Chinese goverment effort to lionize Great Leap Forward hero met with cynicism
FUSHUN, China — Some national heroes are born in the crucible of war. Others have far less dramatic origins.
So it was in the summer of 1962, when a soldier at this army base in northeast China reversed his truck into a telephone pole, sending it crashing onto the head of a 22-year-old comrade. The young man died, but his short life provided Communist Party propagandists with a perfect icon: Lei Feng, industrious, generous and irresistibly impish, China’s most endearing soldier, the sort of fellow who would darn his comrades’ socks and skip a meal so others might eat.
In urging people to “Learn from Lei Feng” a year after his death, Mao Zedong sought to imbue China’s youth with a passion for self-sacrifice and patriotism — and perhaps distract them from the hunger pangs of famine that followed his disastrous effort to rapidly industrialize in the Great Leap Forward.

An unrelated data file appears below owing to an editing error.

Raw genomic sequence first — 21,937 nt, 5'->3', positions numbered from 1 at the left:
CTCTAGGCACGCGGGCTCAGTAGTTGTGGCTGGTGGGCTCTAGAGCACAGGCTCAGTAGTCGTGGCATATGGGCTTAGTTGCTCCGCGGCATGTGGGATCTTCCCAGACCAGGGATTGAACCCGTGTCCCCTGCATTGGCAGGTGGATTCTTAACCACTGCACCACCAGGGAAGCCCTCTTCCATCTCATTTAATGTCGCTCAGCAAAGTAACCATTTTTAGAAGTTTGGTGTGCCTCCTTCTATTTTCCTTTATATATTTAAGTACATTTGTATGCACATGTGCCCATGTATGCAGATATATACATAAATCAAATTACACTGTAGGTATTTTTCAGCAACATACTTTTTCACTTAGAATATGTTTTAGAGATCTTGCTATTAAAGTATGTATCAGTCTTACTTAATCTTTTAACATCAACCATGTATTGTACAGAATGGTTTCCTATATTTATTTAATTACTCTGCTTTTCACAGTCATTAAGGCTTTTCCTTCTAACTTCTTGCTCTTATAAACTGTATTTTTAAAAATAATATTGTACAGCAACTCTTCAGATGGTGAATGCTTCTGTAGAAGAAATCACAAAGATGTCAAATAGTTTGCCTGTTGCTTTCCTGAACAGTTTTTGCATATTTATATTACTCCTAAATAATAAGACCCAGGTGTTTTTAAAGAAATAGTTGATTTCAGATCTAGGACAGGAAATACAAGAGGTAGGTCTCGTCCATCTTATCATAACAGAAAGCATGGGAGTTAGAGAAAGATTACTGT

But the party’s efforts to resuscitate the spirit of Lei Feng on the 50th anniversary of his death have exposed the limits of old school propaganda in the age of the Internet. The campaign, which culminated Monday with the annual “Learn From Lei Feng Day,” has provoked a fresh round of public cynicism about a ruling party that is struggling to cultivate a sense of legitimacy....
comments powered by Disqus
- King Tut had overbite, club foot because his parents were brother and sister
- Prehistoric humans were far smarter than previously assumed
- Priests race to save manuscripts from jihadists in Iraq
- Where Mud Is Archaeological Gold, Russian History Grew on Trees
- Conflict Uncovers a Ukrainian Identity Crisis Over Deep Russian Roots
- Highlights of the recent Oral History Association Meeting
- Rick Perlstein response to Sam Tanenhaus's complaint that he's an aggregator
- Thai historian faces charges for daring to challenge a story about a royal king
- It's Rick Perlstein vs. Judith Stein in a Three Round Fight
- Park Honan, a Biographer of Authors, Is Dead at 86